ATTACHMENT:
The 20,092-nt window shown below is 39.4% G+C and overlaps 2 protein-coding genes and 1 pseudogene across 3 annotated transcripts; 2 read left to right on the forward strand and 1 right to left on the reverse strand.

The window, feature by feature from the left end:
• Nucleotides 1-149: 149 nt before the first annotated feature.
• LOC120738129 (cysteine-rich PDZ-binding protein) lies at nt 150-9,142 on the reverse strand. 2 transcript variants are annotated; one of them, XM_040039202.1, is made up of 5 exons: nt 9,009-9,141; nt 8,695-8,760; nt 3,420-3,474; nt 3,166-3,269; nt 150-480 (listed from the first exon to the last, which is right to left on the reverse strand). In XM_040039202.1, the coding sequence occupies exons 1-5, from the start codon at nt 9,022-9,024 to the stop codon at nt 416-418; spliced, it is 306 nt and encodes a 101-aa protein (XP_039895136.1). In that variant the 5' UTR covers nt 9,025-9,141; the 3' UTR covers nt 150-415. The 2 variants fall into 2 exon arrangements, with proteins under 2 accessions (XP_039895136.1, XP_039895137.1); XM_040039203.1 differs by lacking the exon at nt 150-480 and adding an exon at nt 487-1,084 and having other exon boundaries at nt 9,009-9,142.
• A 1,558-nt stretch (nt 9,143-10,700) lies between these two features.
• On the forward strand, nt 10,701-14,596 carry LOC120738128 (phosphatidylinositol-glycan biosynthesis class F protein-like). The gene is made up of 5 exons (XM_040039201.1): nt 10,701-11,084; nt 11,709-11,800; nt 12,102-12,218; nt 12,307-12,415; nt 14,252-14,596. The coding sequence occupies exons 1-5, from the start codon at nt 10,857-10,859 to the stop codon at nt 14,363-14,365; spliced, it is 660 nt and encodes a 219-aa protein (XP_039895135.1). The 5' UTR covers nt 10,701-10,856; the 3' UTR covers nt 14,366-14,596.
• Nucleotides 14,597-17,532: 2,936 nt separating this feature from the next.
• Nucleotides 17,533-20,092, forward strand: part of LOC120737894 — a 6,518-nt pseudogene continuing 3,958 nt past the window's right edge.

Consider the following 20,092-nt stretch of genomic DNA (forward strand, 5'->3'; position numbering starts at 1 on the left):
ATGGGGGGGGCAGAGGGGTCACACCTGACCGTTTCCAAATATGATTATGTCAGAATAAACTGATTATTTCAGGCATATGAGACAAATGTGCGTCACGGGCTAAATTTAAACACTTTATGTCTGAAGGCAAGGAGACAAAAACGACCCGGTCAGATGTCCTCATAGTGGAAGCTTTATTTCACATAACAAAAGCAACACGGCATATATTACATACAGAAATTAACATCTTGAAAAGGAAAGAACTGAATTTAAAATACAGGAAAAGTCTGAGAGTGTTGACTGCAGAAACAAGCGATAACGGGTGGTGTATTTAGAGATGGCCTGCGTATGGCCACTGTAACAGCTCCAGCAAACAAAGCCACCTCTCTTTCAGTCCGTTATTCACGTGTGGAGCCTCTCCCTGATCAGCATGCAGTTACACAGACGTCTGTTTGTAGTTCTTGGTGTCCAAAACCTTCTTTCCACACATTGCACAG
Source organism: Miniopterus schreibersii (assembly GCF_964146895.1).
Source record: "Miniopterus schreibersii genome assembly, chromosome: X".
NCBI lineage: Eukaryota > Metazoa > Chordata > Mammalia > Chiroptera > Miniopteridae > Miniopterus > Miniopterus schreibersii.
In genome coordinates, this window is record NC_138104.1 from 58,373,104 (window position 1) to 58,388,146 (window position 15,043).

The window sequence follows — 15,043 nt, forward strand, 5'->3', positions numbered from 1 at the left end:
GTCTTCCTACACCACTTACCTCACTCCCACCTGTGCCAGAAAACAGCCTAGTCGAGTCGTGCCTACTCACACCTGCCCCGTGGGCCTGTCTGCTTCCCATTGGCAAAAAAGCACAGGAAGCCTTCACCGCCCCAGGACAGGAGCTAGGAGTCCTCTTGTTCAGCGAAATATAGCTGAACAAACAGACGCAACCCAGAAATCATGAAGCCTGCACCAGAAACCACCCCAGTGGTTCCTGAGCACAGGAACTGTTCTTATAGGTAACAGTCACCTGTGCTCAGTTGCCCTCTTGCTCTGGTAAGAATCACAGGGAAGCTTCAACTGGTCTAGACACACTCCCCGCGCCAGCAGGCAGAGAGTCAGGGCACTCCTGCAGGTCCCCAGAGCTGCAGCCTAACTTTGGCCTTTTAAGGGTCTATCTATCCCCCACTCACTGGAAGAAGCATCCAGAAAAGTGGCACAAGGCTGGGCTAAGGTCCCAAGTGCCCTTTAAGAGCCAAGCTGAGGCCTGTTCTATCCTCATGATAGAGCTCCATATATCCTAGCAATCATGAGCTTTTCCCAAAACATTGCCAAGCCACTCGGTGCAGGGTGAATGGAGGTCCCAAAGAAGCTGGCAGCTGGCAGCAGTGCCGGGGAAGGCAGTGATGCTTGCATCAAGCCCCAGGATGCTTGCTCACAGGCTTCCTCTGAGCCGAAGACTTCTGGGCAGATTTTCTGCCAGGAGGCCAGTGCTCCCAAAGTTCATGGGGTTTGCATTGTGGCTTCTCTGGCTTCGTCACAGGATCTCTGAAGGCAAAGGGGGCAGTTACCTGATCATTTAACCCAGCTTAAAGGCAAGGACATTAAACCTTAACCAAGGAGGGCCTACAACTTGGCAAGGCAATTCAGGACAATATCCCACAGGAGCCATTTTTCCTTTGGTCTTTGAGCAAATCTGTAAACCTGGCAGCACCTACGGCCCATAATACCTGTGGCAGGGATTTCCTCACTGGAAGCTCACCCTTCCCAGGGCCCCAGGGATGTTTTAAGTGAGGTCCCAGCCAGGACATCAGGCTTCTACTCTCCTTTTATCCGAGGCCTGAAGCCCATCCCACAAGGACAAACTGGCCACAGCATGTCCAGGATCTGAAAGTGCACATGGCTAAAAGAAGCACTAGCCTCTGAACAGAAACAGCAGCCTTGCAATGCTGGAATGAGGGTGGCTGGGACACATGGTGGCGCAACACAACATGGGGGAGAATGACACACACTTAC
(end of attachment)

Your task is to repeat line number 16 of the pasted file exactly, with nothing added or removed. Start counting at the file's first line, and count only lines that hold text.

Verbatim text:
GTCTTCCTACACCACTTACCTCACTCCCACCTGTGCCAGAAAACAGCCTAGTCGAGTCGTGCCTACTCACACCTGCCCCGTGGGCCTGTCTGCTTCCCATTGGCAAAAAAGCACAGGAAGCCTTCACCGCCCCAGGACAGGAGCTAGGAGTCCTCTTGTTCAGCGAAATATAGCTGAACAAACAGACGCAACCCAGAAATCATGAAGCCTGCACCAGAAACCACCCCAGTGGTTCCTGAGCACAGGAACTGTTCTTATAGGTAACAGTCACCTGTGCTCAGTTGCCCTCTTGCTCTGGTAAGAATCACAGGGAAGCTTCAACTGGTCTAGACACACTCCCCGCGCCAGCAGGCAGAGAGTCAGGGCACTCCTGCAGGTCCCCAGAGCTGCAGCCTAACTTTGGCCTTTTAAGGGTCTATCTATCCCCCACTCACTGGAAGAAGCATCCAGAAAAGTGGCACAAGGCTGGGCTAAGGTCCCAAGTGCCCTTTAAGAGCCAAGCTGAGGCCTGTTCTATCCTCATGATAGAGCTCCATATATCCTAGCAATCATGAGCTTTTCCCAAAACATTGCCAAGCCACTCGGTGCAGGGTGAATGGAGGTCCCAAAGAAGCTGGCAGCTGGCAGCAGTGCCGGGGAAGGCAGTGATGCTTGCATCAAGCCCCAGGATGCTTGCTCACAGGCTTCCTCTGAGCCGAAGACTTCTGGGCAGATTTTCTGCCAGGAGGCCAGTGCTCCCAAAGTTCATGGGGTTTGCATTGTGGCTTCTCTGGCTTCGTCACAGGATCTCTGAAGGCAAAGGGGGCAGTTACCTGATCATTTAACCCAGCTTAAAGGCAAGGACATTAAACCTTAACCAAGGAGGGCCTACAACTTGGCAAGGCAATTCAGGACAATATCCCACAGGAGCCATTTTTCCTTTGGTCTTTGAGCAAATCTGTAAACCTGGCAGCACCTACGGCCCATAATACCTGTGGCAGGGATTTCCTCACTGGAAGCTCACCCTTCCCAGGGCCCCAGGGATGTTTTAAGTGAGGTCCCAGCCAGGACATCAGGCTTCTACTCTCCTTTTATCCGAGGCCTGAAGCCCATCCCACAAGGACAAACTGGCCACAGCATGTCCAGGATCTGAAAGTGCACATGGCTAAAAGAAGCACTAGCCTCTGAACAGAAACAGCAGCCTTGCAATGCTGGAATGAGGGTGGCTGGGACACATGGTGGCGCAACACAACATGGGGGAGAATGACACACACTTAC